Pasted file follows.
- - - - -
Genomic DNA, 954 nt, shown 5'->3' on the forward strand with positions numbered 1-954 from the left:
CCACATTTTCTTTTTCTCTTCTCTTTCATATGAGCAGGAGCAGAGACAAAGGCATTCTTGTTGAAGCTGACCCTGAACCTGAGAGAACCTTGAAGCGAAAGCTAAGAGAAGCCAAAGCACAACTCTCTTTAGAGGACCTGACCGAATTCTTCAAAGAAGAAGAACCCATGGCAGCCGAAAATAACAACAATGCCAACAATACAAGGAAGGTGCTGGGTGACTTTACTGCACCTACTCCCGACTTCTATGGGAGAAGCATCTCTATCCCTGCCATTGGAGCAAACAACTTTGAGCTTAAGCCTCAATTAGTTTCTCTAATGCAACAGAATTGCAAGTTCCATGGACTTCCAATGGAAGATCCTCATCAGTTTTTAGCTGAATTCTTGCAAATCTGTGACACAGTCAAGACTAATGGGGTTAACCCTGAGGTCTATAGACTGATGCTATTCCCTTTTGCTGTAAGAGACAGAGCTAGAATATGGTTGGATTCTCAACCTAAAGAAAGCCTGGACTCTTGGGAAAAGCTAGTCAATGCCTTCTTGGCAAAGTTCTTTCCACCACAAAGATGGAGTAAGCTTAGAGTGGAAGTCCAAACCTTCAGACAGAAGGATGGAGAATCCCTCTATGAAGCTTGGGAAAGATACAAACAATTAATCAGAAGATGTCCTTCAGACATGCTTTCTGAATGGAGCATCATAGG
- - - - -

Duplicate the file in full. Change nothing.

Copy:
Genomic DNA, 954 nt, shown 5'->3' on the forward strand with positions numbered 1-954 from the left:
CCACATTTTCTTTTTCTCTTCTCTTTCATATGAGCAGGAGCAGAGACAAAGGCATTCTTGTTGAAGCTGACCCTGAACCTGAGAGAACCTTGAAGCGAAAGCTAAGAGAAGCCAAAGCACAACTCTCTTTAGAGGACCTGACCGAATTCTTCAAAGAAGAAGAACCCATGGCAGCCGAAAATAACAACAATGCCAACAATACAAGGAAGGTGCTGGGTGACTTTACTGCACCTACTCCCGACTTCTATGGGAGAAGCATCTCTATCCCTGCCATTGGAGCAAACAACTTTGAGCTTAAGCCTCAATTAGTTTCTCTAATGCAACAGAATTGCAAGTTCCATGGACTTCCAATGGAAGATCCTCATCAGTTTTTAGCTGAATTCTTGCAAATCTGTGACACAGTCAAGACTAATGGGGTTAACCCTGAGGTCTATAGACTGATGCTATTCCCTTTTGCTGTAAGAGACAGAGCTAGAATATGGTTGGATTCTCAACCTAAAGAAAGCCTGGACTCTTGGGAAAAGCTAGTCAATGCCTTCTTGGCAAAGTTCTTTCCACCACAAAGATGGAGTAAGCTTAGAGTGGAAGTCCAAACCTTCAGACAGAAGGATGGAGAATCCCTCTATGAAGCTTGGGAAAGATACAAACAATTAATCAGAAGATGTCCTTCAGACATGCTTTCTGAATGGAGCATCATAGG